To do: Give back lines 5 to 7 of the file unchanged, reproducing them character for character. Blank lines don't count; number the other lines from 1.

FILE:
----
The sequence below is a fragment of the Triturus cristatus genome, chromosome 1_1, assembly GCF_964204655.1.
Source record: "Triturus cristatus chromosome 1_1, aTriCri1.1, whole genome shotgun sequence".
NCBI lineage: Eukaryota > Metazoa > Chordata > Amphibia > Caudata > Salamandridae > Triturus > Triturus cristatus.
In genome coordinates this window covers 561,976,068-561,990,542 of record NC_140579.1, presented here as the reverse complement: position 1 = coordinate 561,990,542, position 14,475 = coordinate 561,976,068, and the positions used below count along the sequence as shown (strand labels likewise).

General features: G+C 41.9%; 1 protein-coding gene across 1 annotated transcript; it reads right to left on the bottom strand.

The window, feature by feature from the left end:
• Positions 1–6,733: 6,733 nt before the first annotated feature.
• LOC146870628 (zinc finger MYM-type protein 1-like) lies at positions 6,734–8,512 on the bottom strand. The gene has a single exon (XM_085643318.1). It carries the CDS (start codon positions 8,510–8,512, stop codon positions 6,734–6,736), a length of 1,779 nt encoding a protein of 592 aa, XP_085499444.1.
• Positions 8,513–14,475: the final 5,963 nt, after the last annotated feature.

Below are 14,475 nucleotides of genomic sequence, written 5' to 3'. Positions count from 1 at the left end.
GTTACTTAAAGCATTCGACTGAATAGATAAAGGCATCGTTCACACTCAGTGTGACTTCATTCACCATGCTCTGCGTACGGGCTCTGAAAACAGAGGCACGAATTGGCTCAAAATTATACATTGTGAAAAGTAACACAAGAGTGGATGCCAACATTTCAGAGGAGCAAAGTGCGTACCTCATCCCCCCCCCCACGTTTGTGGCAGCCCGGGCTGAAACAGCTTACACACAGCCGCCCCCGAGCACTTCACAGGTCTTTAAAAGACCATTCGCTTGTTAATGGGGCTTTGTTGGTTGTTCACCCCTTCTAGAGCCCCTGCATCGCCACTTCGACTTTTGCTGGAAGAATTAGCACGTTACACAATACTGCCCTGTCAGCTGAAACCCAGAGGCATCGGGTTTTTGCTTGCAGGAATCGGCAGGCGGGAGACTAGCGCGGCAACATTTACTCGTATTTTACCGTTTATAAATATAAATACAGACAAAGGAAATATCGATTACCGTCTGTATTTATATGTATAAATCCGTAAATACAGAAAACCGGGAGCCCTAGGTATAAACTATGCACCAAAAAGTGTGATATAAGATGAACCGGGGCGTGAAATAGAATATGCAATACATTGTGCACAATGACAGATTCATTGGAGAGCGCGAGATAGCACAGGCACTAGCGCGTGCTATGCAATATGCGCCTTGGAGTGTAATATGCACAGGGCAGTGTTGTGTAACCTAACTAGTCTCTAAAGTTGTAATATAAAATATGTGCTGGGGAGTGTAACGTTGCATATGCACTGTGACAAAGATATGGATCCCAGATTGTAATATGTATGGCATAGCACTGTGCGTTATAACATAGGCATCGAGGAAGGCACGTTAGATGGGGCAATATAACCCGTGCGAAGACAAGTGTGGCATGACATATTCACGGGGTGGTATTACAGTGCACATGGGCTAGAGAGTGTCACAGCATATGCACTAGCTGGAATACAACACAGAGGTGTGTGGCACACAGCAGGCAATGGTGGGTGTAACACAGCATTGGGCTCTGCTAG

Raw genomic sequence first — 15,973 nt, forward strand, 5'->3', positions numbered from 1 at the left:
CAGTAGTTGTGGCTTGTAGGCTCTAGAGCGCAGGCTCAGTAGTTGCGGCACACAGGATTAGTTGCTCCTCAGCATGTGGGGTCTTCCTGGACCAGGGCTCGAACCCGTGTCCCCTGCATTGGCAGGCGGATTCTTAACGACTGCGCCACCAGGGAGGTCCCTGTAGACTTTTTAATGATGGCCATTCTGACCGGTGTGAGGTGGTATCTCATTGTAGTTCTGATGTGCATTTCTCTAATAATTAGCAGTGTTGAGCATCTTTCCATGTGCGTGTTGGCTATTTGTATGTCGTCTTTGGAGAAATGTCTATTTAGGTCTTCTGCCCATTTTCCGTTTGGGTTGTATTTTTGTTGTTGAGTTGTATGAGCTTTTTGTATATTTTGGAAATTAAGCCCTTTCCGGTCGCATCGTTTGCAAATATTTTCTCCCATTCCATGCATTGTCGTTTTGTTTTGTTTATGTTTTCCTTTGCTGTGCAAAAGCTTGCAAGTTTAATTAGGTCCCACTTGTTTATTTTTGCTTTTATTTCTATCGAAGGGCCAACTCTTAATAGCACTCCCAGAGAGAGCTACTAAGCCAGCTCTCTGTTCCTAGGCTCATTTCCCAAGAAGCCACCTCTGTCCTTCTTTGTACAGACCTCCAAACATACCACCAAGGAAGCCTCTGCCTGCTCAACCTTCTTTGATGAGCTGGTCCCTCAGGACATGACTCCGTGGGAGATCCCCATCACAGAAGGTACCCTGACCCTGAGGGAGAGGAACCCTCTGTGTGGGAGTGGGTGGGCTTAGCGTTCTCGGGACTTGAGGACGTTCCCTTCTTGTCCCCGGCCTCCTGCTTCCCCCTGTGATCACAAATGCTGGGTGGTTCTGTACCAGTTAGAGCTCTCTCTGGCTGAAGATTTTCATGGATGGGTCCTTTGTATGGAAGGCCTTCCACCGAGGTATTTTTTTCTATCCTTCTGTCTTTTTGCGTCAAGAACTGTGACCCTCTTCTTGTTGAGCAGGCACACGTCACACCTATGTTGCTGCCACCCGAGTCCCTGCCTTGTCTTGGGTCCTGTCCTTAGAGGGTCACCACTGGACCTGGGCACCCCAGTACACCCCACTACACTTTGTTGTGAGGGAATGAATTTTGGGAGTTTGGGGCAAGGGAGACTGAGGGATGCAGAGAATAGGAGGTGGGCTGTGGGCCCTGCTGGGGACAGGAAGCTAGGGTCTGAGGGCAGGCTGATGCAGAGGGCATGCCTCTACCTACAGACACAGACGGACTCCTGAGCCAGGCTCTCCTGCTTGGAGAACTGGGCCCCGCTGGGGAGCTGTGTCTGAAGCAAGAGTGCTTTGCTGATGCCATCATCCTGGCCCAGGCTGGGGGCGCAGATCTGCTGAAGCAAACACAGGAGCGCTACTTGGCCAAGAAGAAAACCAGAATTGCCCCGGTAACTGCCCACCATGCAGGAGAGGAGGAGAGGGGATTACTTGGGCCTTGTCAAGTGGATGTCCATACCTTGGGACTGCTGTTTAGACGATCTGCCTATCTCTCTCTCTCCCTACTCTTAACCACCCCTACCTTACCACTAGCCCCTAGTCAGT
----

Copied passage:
General features: G+C 41.9%; 1 protein-coding gene across 1 annotated transcript; it reads right to left on the bottom strand.

The window, feature by feature from the left end:
• Positions 1–6,733: 6,733 nt before the first annotated feature.